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Delivering a signature employment experience PDF Print E-mail
Written by Brett Minchington   
Wednesday, 23 November 2011 18:05

Have you read Brett's new book,  Employer Brand Leadership-A Global Perspective?



The key moments of truth for your employer brand

Companies are increasingly realising that looking at only one part of the employee lifecycle e.g. recruitment, is simply not enough! Employee’s needs and motivators change over time during the course of their tenure. These changes may be influenced by lifestyle factors such as age, gender, experience, qualifications, marital status, stage of life, career aspirations, etc.

Your employer brand strategy must consider the complete picture and leaders need to carefully consider and plan how the employee experience impacts people at each touchpoint across the lifecycle. Smart Executives realise that a ‘one-size-fits’ all lifecycle strategy fails to optimise productivity.  Companies that segment and align the employee lifecycle as part of their employer brand strategy will benefit from maintaining higher levels of engagement, productivity, customer satisfaction and profit!

Where to begin!

A lifecycle mapping audit will identify any gaps in employee experience from pre-hire to re-hire and your future strategy will need to address these gaps to ensure your people policies, processes and systems are working to provide a signature employee experience. In theory it makes good sense, in practice, much work needs to be done as there are many moving parts to join up.  Segmenting and effectively managing the employee lifecycle will require a culture change for many companies.

The fifteen moments of truth

Whilst there will be variances depending on company size, scope and scale, the key ‘moments of truths’ across the employee lifecycle which will require your focus include:

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NEW RESEARCH FINDINGS: EBI's 2011 Employer Branding Global Research Study PDF Print E-mail
Written by EBO Editor   
Monday, 17 October 2011 11:27

Media Release

17 October 2011    

For immediate release

For information on how to obtain a copy of the full report please click here for the publisher's website>

Executives now challenging HR and Marketing for responsibility of the Employer Brand strategy

In an era of social media dominance where employer branding continues to develop around the world, HR and Marketing are now being challenged by Executives for control of the Employer Brand strategy in new survey findings from Employer Brand International. The global research study surveyed more than 1700 organizations worldwide.

The study found Executives are taking more responsibility for the employer brand strategy with a 13% increase over the past two years at the same time HR departments solely responsible for the strategy has declined by 12%. Interestingly, in Russia more Executives are responsible for the strategy than the HR department highlighting that leaders in emerging markets are taking a more strategic approach and aligning employer branding to organizational strategy compared to companies who were early adopters in the USA and UK.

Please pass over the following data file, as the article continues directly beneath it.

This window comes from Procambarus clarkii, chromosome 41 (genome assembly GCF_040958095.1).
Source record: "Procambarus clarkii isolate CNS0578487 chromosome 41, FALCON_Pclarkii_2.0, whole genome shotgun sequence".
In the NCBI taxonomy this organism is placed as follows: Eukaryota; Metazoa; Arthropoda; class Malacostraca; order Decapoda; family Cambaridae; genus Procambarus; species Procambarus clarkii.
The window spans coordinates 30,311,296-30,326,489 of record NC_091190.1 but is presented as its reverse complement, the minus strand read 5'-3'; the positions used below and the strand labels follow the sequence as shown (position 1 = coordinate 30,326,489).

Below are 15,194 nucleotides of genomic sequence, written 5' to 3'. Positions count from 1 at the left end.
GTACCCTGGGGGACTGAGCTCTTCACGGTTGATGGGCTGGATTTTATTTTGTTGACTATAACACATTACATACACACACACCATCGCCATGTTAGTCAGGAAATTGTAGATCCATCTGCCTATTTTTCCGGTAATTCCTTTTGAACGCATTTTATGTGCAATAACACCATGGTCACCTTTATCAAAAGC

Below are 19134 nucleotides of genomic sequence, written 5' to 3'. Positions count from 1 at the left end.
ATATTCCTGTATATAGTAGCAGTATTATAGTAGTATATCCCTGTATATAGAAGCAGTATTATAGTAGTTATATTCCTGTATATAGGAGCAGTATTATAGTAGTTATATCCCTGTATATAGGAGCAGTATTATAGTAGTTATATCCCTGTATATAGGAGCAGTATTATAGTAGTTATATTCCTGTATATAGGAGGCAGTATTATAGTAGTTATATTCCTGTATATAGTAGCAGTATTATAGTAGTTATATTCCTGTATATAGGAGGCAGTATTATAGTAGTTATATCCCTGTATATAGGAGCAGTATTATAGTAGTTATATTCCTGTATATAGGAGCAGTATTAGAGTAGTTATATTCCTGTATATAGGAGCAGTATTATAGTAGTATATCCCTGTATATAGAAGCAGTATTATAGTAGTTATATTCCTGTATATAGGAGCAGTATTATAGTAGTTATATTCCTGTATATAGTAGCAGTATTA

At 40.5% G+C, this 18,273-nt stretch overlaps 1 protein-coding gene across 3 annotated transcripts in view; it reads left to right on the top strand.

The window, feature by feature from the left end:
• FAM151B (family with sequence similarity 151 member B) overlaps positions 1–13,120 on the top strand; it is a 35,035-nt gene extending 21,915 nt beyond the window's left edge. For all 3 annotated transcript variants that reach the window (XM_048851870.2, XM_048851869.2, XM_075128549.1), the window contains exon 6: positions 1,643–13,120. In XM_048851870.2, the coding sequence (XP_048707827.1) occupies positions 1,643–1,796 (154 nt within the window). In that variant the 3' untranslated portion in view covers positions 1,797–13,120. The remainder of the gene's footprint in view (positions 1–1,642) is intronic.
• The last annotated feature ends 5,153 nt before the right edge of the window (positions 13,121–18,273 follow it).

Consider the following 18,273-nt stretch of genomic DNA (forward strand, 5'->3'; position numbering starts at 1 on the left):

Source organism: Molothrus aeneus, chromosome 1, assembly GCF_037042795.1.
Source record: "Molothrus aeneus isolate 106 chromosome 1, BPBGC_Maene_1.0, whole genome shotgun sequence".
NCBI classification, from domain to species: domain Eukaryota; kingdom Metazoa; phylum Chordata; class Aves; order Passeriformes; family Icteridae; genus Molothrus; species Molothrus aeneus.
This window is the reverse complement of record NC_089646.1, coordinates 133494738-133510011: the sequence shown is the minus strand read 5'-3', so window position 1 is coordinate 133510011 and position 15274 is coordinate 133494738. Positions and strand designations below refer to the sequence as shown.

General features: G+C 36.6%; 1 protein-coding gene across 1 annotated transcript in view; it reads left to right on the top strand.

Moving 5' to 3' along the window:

Companies who invest in developing their employer brand can expect an increase in employee engagement and ease in attracting candidates with 38% of companies rating them as the main benefits of their employer brand strategy, according to a wide-ranging global survey from Employer Brand International. The study released today also found the rush by companies to shift expenditure into social media to build online communities they can recruit from and engage with, has resulted in a 209% increase since 2009 in social media usage by companies to communicate their employer brand.

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Employer Branding: Engaging and keeping talent from the start PDF Print E-mail
Written by Alfonso Jiménez   
Wednesday, 07 December 2011 19:56

Why is talent important?

In a knowledge-based and service-oriented economy, competition actually takes place over one key issue: the talent of those involved in the business and engaged in the company’s success.

In the past, the competitive advantage of organizations focused in other factors: capital, financial assets, raw materials, specific technologies, patents or licenses. Nowadays, all the above are no longer barriers to competitiveness, but instead, most are widely accessible. In most businesses, the only driver for competitiveness is talent.

Moreover, talent, understood as the result of multiplying people competencies (what they know and, more importantly, what they can do or even what they can potentially be able to do if developed right) times their level of engagement, is a very rare asset.

Developed economies are experiencing a demographic crisis, in which there are less and less people and at the same time, the educational and professional level of those few is also lower.

For instance, in Spain, the number of young nationals is progressively decreasing from 30% of the overall population to the current 19% and moving towards 14% in the next few years.

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Employer branding without borders – A pathway to corporate success PDF Print E-mail
Written by Brett Minchington   
Saturday, 09 July 2011 10:17